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Tuesday, June 16, 2015

1955: an observation

1955: an observation

It was not the most mind-shattering year of the 20th century, but 1955 was a space/time marker that deserves pondering after sixty years.  The Bandung Conference was a forum for Asian and African nations who would become architects of new world orders.  Emmett Till was murdered in Mississippi.  Rev. George W. Lee (Belzoni) and Lamar Smith (Brookhaven) were also lynched. The mustard seed for contemporary, religion-flavored terrorism might have been planted at Bandung, Indonesia. Strong analyses of what happened there must consider such a possibility.  Equally strong analyses of lynching in Mississippi might not move any pretense at “race and reconciliation” an inch from where it Is stuck.  A hot tear resides in your right eye as you read Julius E. Thompson’s Lynchings in Mississippi: A History, 1865-1965 (2007); a question marches in your mind as you read Richard Wright’s The Color Curtain: A Report on the Bandung Conference (1956): do major planners in the Obama administration recall that Bandung happened?  If you try to sing “We Shall Overcome,” your heart will be stabbed with artificial feelings.  Unless you are a God-blessed idiot, you remember that in 1955 two white males in Mississippi were praised, found not guilty, and paid for murdering an uppity young boy; those who killed Lee and Smith celebrated; and you remember that the echoes of that obscenity grow louder and more lurid in 2015.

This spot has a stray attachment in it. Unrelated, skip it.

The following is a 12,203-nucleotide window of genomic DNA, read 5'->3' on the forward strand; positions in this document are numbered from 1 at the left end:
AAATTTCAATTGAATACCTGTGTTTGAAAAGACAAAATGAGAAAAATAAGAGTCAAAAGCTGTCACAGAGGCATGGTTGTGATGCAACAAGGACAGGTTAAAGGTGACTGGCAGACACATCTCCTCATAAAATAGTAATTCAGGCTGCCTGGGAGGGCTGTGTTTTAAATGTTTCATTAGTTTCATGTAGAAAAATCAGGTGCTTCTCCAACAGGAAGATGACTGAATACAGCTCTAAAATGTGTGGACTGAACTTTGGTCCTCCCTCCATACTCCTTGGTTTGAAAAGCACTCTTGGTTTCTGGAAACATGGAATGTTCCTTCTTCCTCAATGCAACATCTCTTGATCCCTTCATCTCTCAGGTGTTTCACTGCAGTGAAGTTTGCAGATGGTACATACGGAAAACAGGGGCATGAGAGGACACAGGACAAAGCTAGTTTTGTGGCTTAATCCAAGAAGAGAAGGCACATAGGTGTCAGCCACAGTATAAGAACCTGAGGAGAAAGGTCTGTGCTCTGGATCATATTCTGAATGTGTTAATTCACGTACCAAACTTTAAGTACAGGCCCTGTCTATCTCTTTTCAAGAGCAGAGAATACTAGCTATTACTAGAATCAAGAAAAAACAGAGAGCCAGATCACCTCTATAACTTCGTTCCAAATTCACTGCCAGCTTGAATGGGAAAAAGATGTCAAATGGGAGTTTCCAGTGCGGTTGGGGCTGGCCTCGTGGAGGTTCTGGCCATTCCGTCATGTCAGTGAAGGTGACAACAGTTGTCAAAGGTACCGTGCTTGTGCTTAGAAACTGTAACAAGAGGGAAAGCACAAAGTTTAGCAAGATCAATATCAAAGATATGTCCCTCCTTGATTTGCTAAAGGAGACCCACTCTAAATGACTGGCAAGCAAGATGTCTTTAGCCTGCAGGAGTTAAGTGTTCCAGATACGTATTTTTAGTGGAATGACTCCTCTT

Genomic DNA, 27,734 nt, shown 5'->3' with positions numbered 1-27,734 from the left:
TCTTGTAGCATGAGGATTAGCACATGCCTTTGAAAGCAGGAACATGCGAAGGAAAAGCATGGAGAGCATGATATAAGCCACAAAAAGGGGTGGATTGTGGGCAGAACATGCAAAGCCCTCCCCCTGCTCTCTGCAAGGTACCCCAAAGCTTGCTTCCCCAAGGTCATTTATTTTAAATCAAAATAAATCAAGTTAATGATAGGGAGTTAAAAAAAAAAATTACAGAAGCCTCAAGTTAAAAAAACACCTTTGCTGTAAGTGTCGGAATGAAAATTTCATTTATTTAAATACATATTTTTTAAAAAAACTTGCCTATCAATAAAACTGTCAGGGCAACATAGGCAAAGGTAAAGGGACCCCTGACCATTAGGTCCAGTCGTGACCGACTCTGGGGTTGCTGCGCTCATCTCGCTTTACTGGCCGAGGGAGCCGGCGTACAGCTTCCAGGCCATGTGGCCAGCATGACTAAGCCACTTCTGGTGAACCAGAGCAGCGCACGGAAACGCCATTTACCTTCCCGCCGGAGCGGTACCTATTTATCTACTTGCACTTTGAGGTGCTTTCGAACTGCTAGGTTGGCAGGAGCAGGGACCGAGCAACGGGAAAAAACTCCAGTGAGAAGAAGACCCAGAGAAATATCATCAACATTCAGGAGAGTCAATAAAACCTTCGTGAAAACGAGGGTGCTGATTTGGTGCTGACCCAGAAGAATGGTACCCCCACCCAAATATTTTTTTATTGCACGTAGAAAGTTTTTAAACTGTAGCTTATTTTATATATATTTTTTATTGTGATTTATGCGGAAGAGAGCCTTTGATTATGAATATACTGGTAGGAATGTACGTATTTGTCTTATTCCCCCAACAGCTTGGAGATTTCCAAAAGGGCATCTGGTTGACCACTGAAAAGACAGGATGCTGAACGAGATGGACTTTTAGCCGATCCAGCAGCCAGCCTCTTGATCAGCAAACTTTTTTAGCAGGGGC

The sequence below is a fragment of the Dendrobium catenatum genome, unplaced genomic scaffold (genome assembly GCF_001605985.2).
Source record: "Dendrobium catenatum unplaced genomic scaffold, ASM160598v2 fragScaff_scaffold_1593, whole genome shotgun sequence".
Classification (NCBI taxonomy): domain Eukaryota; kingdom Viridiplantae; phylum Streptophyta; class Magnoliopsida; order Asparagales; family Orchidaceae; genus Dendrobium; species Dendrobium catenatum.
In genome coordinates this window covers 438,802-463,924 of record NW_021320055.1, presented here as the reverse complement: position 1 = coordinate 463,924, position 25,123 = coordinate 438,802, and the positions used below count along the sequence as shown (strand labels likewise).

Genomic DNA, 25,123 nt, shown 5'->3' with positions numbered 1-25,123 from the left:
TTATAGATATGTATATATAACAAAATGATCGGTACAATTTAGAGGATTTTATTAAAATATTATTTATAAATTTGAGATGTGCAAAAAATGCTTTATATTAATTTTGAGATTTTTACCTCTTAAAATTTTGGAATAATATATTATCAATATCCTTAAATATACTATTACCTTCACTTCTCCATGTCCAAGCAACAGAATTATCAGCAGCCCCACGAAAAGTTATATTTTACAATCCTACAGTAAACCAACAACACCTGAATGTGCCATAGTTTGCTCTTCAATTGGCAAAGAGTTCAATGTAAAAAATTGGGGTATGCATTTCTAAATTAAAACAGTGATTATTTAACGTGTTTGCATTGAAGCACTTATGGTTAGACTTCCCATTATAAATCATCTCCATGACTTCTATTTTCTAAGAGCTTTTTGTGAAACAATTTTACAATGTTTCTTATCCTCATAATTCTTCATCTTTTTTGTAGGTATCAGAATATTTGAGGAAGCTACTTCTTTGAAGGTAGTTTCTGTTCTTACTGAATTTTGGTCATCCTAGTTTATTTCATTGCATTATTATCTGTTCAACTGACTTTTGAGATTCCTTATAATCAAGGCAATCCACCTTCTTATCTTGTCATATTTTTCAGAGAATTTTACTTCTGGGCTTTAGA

Twenty years after 1955, Bernard Grun published The Timetables of History, his translation, revision, and
updating of Werner Stein’s Kulturfahrplan (1946).  According to the entries for 1955, Walter White,
Albert Einstein, Ortega y Gasset, Charlie “Yardbird” Parker and a few other notable people died.
Teilhard de Chardin published Le Phénomene Humain (The Phenomenon of Man), a magnum opus, and
Vladimir Nabokov published Lolita, a curious classic. The U.S.A. and the U.S.S.R. announced they would
race to launch satellites. “The Seven Year Itch,” “Marty,” and “The Rose Tattoo” were shown in movie
houses. Artificial diamonds were manufactured at 2,700 degrees C.  Salvador Dali shocked the art world
 with “The Lord’s Supper.” “Love is a Many-Splendored Thing” was one of the most popular songs.

Sixty years after 1955, you look back and wonder why Bernard Grun chose to say nothing about Emmett Till and Bandung.  And, of course, the answer was broadcast on the evening news today.

Jerry W. Ward, Jr.
June 16, 2015

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